Defendant assumes, and we do not challenge for the purposes of this decision, that the Eleventh Circuit's statement in Rozier, that the Eleventh Circuit takes it as a given Johnson is retroactively applicable, is an actual change in law and not mere dicta. But, in a case decided approximately one month after Rozier, the Eleventh Circuit again addressed the contention that Johnson was retroactive, stating then, "The government concedes, and we assume for purposes of this appeal, that the decision in Johnson is retroactively applicable[.]" Crawford v. United States, No. 11-15575, 2012 WL 6621306, at *1, *2 (11th Cir. Dec. 18, 2012) (emphasis added) (unpublished). The Eleventh Circuit's refusal, so soon after Rozier, to find explicitly that Johnson was retroactive leaves doubt whether Johnson is indeed retroactive. See also Gibson v. Warden, FCC Coleman-Medium, No. 5:10-cv-325-OC-10PRL, 2013 WL 1212812, at *1, *2 & n.2 (M.D. Fla. Mar. 25, 2013) (citation omitted) (stating "Defendant can not demonstrate that Johnson is retroactive and the Court finds otherwise[,]" and, in a footnote to that statement, "The Court rejects the government's position that Johnson applies retroactively.").
Plea Agreement Waiver
Furthermore, as the Court stated in the previous order denying Defendant's § 2255 motion, Defendant is barred, pursuant to his written plea agreement, from collaterally challenging his sentence except on three grounds, none of which are present here since his sentence: (a) does not exceed the applicable USSG range as determined by the Court, (b) does not exceed the statutory maximum penalty, and (c) does not violate the Eighth Amendment to the Constitution.
Even if the Court granted Defendant the Rule 60(b)(6) relief he seeks from its dismissal of his § 2255 motion and then considered his § 2255 motion on its merits, Defendant's § 2255 motion would still be denied. In addressing the merits of Defendant's dismissed § 2255 motion, this Court previously stated:
Although it is clear that this case must be dismissed, brief reference will be made to the merits by way of explanation to the petitioner. Tarver asserts that he is actually innocent of the separate offense of being a career offender. This argument fails for the reasons discussed above, namely, that actual innocence applies to factual innocence of the crime, not to application of sentencing guidelines. Tarver's prior convictions are proper predicates for a determination of career offender status. Tarver is not actually innocent of being a career offender.(CV Dkt. 7, 6). The Court's reasoning there remains true today. Defendant's § 2255 motion would still fail upon its merits if it were not time barred.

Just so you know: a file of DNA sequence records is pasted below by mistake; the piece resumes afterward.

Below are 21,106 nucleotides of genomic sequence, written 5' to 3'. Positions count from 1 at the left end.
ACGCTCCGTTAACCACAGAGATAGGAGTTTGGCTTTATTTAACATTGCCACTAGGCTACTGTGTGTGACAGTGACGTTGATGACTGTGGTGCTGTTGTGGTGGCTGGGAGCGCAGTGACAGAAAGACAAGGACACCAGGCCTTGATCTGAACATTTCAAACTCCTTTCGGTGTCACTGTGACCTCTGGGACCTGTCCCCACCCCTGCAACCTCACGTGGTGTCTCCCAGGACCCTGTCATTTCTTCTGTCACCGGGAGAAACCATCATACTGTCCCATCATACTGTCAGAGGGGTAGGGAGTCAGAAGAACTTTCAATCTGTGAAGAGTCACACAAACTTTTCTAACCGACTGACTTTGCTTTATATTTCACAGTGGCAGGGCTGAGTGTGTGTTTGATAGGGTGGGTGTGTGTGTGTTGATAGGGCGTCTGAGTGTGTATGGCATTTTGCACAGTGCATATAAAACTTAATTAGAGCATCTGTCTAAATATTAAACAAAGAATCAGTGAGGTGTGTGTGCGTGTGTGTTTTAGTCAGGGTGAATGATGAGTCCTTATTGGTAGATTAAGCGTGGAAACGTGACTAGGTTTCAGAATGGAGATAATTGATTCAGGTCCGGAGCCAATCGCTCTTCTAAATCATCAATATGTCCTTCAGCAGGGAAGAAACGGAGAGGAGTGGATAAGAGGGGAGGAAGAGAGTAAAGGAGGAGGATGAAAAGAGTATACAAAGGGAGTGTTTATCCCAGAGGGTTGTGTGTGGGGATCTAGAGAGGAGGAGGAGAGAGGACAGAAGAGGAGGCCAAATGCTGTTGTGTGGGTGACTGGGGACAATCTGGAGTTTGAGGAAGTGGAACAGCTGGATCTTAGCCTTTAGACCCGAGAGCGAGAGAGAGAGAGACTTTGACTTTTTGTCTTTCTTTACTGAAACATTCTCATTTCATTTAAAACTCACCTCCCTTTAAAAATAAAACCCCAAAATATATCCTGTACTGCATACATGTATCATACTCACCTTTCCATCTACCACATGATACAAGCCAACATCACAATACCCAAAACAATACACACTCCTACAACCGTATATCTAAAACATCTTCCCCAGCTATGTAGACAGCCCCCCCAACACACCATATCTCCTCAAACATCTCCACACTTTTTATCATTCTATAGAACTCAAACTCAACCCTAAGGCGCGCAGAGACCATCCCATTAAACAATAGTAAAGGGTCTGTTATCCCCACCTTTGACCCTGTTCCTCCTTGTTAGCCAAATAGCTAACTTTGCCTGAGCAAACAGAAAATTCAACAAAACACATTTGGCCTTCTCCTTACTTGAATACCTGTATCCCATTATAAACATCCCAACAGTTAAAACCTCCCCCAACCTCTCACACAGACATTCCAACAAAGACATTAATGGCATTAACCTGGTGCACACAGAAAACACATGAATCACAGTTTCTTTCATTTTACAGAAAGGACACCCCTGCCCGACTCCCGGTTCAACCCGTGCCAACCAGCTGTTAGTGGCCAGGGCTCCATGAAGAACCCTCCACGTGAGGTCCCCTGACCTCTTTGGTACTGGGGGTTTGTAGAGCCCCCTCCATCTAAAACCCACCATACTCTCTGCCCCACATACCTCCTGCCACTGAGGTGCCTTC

Defendant's motion is denied in light of his waiver of the right to collaterally appeal his sentence, his failure to demonstrate any extraordinary circumstances warranting Rule 60(b)(6) relief, and the continued failure of his argument on the merits.
It is therefore ORDERED and ADJUDGED that:
1. Defendant's Motion Seeking Reconsideration in a Relation Back Amendment Proceeding or in the Alternative, Motion to Vacate Judgment Without Upsetting the Comity Principle Within the Context of Fed. R. Civ. P., Rule 60(b)(6) (CR Dkt. 325) is DENIED.
CERTIFICATE OF APPEALABILITY AND LEAVE TO APPEAL IN FORMA
IT IS FURTHER ORDERED that Petitioner is not entitled to a COA. "It is still the law of [the Eleventh] [C]ircuit that 'a [COA] is required for the appeal of any denial of a Rule 60(b) motion for relief from a judgment in a [28 U.S.C.] § 2254 or [28 U.S.C.] § 2255 proceeding.'" Jackson v. Crosby, 437 F.3d 1290, 1294-95 (11th Cir. 2006) (quoting Gonzalez v. Sec'y for Dep't of Corr., 366 F.3d 1253, 1263 (11th Cir. 2004)); see El-Amin v. United States, 172 F. App'x 942, 945 & n.2 (11th Cir. 2006).
"[I]n cases involving denials of Rule 60(b) motions on procedural grounds without reaching the merits of any constitutional claims," such as here, "a petitioner will be granted a [COA] 'only if [he] makes both a substantial showing that he had a valid claim of the denial of a constitutional right, and a substantial showing that the procedural ruling is wrong,' 366 F.3d at 1267, accord Slack v. McDaniel, 529 U.S. 473, 484 (2000) (emphasis added)." Jackson, 473 F.3d at 1295 (footnote omitted) (citing Gonzalez, 366 F.3d at 1267) (citations omitted).
"These two 'substantial showings,' both procedural and substantive, mean that it must be 'debatable among reasonable jurists' both that the petitioner was denied a constitutional right, and that the district court's procedural decision was wrong." Id. at 1295 (citing Gonzalez, 366 F.3d at 1268). Defendant has not made the requisite showing in these circumstances. In addition, Defendant is not entitled to appeal in forma pauperis because he is not entitled to a COA.
DONE and ORDERED in Tampa, Florida on April 8, 2013.
JAMES S. MOODY, JR.
UNITED STATES DISTRICT JUDGE